Should your business strive to be a force for good? Or is the only point of being in business to make a profit?

Tough question. Without giving away too much of this month's cover story, I can tell you that Shark Tank's professional curmudgeon, Kevin O'Leary, favors the "make a profit" side. Adam Lowry, the co-founder of eco-conscious Method Products, believes in the "force for good" position. Both entrepreneurs claim the moral high ground: O'Leary says that CEOs have a solemn duty to investors to maximize profits, while Lowry asserts that capitalism is not a license to pollute the planet or exploit workers.

Each also claims that his way is the surer path to success. Entrepreneurship is too hard, O'Leary says, to survive distractions like a social mission. Lowry, on the other hand, points out that customers want to buy from--and top talent wants to work for--companies whose values they identify with.

There's one thing these theoretical arguments leave out, though, which is...well, you. Inc.'s founder Bernie Goldhirsh famously wrote that  entrepreneurship is an art form--as much an act of self-expression as writing a novel or composing a symphony. Duty is well and good, and so, of course, is maximizing your odds of success. But to really do the latter, you need a goal that drives you. Not the words on the company's mission statement, but that nuclear bit of grit, known only to you, that gets you through the dark hours of the entrepreneurial soul.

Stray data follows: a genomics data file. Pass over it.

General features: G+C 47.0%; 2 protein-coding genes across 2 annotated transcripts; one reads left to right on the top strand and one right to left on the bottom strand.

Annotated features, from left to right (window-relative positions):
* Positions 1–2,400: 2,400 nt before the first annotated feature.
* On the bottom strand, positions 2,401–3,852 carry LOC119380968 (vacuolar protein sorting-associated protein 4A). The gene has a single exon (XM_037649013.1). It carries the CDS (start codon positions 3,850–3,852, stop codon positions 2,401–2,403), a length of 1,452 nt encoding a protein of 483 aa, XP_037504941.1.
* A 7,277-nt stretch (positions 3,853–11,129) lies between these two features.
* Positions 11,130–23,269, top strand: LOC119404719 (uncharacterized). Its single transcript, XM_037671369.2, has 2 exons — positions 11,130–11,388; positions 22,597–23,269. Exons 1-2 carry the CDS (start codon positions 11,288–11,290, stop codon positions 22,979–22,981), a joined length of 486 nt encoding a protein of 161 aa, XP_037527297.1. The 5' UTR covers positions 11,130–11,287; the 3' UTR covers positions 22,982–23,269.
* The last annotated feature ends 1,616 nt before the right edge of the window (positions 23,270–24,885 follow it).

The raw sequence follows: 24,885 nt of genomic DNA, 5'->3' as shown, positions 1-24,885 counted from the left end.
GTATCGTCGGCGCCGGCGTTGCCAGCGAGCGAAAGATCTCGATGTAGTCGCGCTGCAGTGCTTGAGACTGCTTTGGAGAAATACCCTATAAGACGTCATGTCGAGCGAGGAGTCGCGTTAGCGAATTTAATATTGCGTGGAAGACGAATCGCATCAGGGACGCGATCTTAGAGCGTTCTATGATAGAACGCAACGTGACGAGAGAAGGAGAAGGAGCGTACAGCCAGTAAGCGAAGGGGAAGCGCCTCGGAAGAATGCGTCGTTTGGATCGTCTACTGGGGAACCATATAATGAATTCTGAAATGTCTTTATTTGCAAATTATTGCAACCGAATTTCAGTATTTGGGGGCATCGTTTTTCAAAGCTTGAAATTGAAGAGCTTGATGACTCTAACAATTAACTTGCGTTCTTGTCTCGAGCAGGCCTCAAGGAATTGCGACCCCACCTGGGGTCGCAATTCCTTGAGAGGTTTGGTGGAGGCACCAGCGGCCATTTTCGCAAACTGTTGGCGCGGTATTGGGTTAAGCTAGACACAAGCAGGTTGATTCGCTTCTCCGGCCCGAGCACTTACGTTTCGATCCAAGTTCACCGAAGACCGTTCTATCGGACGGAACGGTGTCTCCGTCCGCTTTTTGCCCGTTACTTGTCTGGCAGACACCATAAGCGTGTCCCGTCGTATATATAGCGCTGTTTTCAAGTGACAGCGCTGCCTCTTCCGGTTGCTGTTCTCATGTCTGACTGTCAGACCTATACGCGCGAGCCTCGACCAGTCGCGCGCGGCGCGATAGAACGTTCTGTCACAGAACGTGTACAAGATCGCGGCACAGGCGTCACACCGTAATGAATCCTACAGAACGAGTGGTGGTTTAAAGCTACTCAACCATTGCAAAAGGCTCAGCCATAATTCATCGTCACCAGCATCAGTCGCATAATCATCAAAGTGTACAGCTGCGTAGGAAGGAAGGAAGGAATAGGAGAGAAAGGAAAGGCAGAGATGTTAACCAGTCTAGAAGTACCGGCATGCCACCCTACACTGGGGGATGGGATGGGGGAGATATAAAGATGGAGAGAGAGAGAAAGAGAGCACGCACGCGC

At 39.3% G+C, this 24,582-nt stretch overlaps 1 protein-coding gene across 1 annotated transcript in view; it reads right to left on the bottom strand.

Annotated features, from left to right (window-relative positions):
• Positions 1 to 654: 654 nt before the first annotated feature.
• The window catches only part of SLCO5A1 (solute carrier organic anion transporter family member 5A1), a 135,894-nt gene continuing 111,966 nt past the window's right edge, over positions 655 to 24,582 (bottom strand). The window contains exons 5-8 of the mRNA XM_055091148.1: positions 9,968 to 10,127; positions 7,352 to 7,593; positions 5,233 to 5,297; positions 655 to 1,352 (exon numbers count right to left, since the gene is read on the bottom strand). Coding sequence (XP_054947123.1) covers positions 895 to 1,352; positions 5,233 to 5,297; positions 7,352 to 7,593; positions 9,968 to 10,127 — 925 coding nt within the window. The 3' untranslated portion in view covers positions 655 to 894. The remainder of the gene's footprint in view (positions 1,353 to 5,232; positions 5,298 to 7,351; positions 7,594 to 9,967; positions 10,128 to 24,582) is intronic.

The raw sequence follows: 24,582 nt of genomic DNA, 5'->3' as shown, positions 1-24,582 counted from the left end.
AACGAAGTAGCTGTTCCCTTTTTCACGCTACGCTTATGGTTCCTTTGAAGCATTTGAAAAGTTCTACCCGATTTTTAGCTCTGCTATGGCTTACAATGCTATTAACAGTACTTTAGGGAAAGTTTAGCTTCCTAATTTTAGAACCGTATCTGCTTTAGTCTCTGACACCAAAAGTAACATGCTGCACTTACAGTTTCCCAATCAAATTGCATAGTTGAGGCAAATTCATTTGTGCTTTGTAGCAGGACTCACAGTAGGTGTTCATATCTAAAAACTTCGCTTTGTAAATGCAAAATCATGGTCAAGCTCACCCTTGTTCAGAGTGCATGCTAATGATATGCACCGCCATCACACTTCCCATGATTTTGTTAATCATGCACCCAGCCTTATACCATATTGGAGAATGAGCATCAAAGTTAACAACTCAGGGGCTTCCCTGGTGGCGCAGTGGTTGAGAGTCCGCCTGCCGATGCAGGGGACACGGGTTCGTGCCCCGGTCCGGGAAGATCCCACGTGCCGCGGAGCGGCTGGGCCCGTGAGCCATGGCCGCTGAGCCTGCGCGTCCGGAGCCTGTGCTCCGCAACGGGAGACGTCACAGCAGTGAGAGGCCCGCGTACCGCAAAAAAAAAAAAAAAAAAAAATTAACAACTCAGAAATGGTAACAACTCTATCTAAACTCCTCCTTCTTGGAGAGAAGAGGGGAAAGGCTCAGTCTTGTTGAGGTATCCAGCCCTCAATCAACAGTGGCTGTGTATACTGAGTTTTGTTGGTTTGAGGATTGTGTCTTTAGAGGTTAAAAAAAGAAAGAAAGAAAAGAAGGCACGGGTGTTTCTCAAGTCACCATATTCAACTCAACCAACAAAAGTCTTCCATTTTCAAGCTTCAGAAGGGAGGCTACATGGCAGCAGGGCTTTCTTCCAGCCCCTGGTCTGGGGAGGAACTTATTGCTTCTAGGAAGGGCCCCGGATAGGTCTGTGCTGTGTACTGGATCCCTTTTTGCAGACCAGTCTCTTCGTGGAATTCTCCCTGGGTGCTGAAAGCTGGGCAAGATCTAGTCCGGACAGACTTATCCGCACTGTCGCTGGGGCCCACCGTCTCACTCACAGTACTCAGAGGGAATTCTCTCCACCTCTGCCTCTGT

Maybe, in the core of your being, you really do want save the world. If so, go for it: Altruism hasn't held back Method, Toms, Warby Parker, Whole Foods Market, or the Container Store, among many others. But to paraphrase Mae West, goodness isn't the only thing that works. Maybe you need to prove something to the doubters, or your ex-spouse. Maybe you just hate to lose. So be it: Determination never hurt any entrepreneur, even one with the noblest social mission.

All kinds of personal missions are on display in this issue of Inc. Greg Craddock built Patriot Group partly out of patriotism, partly to regain that hyperfocused sense of purpose he had as an Army Ranger. Karen Noseff Aldridge wants to break a rival's suffocating hold on cheerleader gear; it's no accident her company is called Rebel Athletic. And the founders who built Pharmapacks into an Inc. 5000 winner are out to prove not much more than that five guys from Queens and Long Island with street smarts and a cool algorithm can win the free-for-all known as Amazon Marketplace.

None of these entrepreneurs are campaigning for sainthood. And yet they've all created jobs and unleashed innovations that make life better for customers. That's the thing about free enterprise. If you do it right, you save the world in spite of yourself.